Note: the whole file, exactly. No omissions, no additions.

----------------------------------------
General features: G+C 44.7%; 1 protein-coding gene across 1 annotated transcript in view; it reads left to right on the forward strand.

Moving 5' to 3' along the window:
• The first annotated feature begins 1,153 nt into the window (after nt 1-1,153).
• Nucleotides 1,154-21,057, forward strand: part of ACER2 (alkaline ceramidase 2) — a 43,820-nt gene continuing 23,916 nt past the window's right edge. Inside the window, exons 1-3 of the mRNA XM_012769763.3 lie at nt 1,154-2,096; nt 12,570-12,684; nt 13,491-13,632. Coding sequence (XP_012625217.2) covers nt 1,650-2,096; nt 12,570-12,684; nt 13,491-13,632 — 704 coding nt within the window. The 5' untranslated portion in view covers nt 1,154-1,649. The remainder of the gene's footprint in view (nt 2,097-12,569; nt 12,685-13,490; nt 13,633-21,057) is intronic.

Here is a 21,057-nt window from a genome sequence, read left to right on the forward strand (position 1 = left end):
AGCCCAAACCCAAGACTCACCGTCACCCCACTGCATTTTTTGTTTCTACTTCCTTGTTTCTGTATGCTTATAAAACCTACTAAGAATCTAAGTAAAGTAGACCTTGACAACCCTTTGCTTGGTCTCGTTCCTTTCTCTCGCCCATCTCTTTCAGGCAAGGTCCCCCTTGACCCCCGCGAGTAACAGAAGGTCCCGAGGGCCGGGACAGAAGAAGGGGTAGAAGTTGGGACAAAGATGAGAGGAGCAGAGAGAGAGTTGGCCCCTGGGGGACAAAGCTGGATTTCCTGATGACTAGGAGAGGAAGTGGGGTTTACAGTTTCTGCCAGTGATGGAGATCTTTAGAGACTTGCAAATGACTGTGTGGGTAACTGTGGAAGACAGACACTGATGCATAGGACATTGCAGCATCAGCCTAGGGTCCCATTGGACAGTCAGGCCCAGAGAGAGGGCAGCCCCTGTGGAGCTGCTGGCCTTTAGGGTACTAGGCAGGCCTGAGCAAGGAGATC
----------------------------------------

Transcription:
General features: G+C 44.7%; 1 protein-coding gene across 1 annotated transcript in view; it reads left to right on the forward strand.

Moving 5' to 3' along the window:
• The first annotated feature begins 1,153 nt into the window (after nt 1-1,153).
• Nucleotides 1,154-21,057, forward strand: part of ACER2 (alkaline ceramidase 2) — a 43,820-nt gene continuing 23,916 nt past the window's right edge. Inside the window, exons 1-3 of the mRNA XM_012769763.3 lie at nt 1,154-2,096; nt 12,570-12,684; nt 13,491-13,632. Coding sequence (XP_012625217.2) covers nt 1,650-2,096; nt 12,570-12,684; nt 13,491-13,632 — 704 coding nt within the window. The 5' untranslated portion in view covers nt 1,154-1,649. The remainder of the gene's footprint in view (nt 2,097-12,569; nt 12,685-13,490; nt 13,633-21,057) is intronic.

Here is a 21,057-nt window from a genome sequence, read left to right on the forward strand (position 1 = left end):
AGCCCAAACCCAAGACTCACCGTCACCCCACTGCATTTTTTGTTTCTACTTCCTTGTTTCTGTATGCTTATAAAACCTACTAAGAATCTAAGTAAAGTAGACCTTGACAACCCTTTGCTTGGTCTCGTTCCTTTCTCTCGCCCATCTCTTTCAGGCAAGGTCCCCCTTGACCCCCGCGAGTAACAGAAGGTCCCGAGGGCCGGGACAGAAGAAGGGGTAGAAGTTGGGACAAAGATGAGAGGAGCAGAGAGAGAGTTGGCCCCTGGGGGACAAAGCTGGATTTCCTGATGACTAGGAGAGGAAGTGGGGTTTACAGTTTCTGCCAGTGATGGAGATCTTTAGAGACTTGCAAATGACTGTGTGGGTAACTGTGGAAGACAGACACTGATGCATAGGACATTGCAGCATCAGCCTAGGGTCCCATTGGACAGTCAGGCCCAGAGAGAGGGCAGCCCCTGTGGAGCTGCTGGCCTTTAGGGTACTAGGCAGGCCTGAGCAAGGAGATC